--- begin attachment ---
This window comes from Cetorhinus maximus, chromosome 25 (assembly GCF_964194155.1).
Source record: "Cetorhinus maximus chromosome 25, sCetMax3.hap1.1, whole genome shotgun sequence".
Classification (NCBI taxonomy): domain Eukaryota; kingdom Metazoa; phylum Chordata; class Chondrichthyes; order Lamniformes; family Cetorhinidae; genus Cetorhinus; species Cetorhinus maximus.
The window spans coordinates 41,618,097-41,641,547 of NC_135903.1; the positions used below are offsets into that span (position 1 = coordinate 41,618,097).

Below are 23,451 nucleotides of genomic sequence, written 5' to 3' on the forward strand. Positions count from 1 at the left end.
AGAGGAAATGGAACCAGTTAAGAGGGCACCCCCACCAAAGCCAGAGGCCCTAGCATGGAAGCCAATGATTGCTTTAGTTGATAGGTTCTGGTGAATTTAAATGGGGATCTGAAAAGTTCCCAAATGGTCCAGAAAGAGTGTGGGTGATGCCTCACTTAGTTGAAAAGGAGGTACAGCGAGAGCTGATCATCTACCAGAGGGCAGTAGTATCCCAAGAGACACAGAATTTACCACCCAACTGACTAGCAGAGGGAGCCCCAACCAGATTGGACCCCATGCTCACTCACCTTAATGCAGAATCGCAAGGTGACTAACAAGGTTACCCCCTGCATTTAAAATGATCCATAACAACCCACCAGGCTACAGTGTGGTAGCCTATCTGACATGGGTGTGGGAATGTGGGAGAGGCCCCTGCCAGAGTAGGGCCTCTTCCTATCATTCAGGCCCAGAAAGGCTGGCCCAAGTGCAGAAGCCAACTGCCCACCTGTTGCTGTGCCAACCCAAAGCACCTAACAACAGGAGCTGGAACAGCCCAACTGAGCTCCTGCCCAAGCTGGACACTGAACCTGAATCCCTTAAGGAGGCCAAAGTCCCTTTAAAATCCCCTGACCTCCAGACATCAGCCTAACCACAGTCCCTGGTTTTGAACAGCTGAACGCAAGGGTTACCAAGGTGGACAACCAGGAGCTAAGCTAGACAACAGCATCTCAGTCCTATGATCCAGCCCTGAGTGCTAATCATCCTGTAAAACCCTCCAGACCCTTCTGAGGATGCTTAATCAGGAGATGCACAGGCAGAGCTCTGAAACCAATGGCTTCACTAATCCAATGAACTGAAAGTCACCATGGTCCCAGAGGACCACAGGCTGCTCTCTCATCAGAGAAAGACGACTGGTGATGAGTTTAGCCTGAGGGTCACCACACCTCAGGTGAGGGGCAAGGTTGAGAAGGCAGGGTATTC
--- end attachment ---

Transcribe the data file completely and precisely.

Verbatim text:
This window comes from Cetorhinus maximus, chromosome 25 (assembly GCF_964194155.1).
Source record: "Cetorhinus maximus chromosome 25, sCetMax3.hap1.1, whole genome shotgun sequence".
Classification (NCBI taxonomy): domain Eukaryota; kingdom Metazoa; phylum Chordata; class Chondrichthyes; order Lamniformes; family Cetorhinidae; genus Cetorhinus; species Cetorhinus maximus.
The window spans coordinates 41,618,097-41,641,547 of NC_135903.1; the positions used below are offsets into that span (position 1 = coordinate 41,618,097).

Below are 23,451 nucleotides of genomic sequence, written 5' to 3' on the forward strand. Positions count from 1 at the left end.
AGAGGAAATGGAACCAGTTAAGAGGGCACCCCCACCAAAGCCAGAGGCCCTAGCATGGAAGCCAATGATTGCTTTAGTTGATAGGTTCTGGTGAATTTAAATGGGGATCTGAAAAGTTCCCAAATGGTCCAGAAAGAGTGTGGGTGATGCCTCACTTAGTTGAAAAGGAGGTACAGCGAGAGCTGATCATCTACCAGAGGGCAGTAGTATCCCAAGAGACACAGAATTTACCACCCAACTGACTAGCAGAGGGAGCCCCAACCAGATTGGACCCCATGCTCACTCACCTTAATGCAGAATCGCAAGGTGACTAACAAGGTTACCCCCTGCATTTAAAATGATCCATAACAACCCACCAGGCTACAGTGTGGTAGCCTATCTGACATGGGTGTGGGAATGTGGGAGAGGCCCCTGCCAGAGTAGGGCCTCTTCCTATCATTCAGGCCCAGAAAGGCTGGCCCAAGTGCAGAAGCCAACTGCCCACCTGTTGCTGTGCCAACCCAAAGCACCTAACAACAGGAGCTGGAACAGCCCAACTGAGCTCCTGCCCAAGCTGGACACTGAACCTGAATCCCTTAAGGAGGCCAAAGTCCCTTTAAAATCCCCTGACCTCCAGACATCAGCCTAACCACAGTCCCTGGTTTTGAACAGCTGAACGCAAGGGTTACCAAGGTGGACAACCAGGAGCTAAGCTAGACAACAGCATCTCAGTCCTATGATCCAGCCCTGAGTGCTAATCATCCTGTAAAACCCTCCAGACCCTTCTGAGGATGCTTAATCAGGAGATGCACAGGCAGAGCTCTGAAACCAATGGCTTCACTAATCCAATGAACTGAAAGTCACCATGGTCCCAGAGGACCACAGGCTGCTCTCTCATCAGAGAAAGACGACTGGTGATGAGTTTAGCCTGAGGGTCACCACACCTCAGGTGAGGGGCAAGGTTGAGAAGGCAGGGTATTC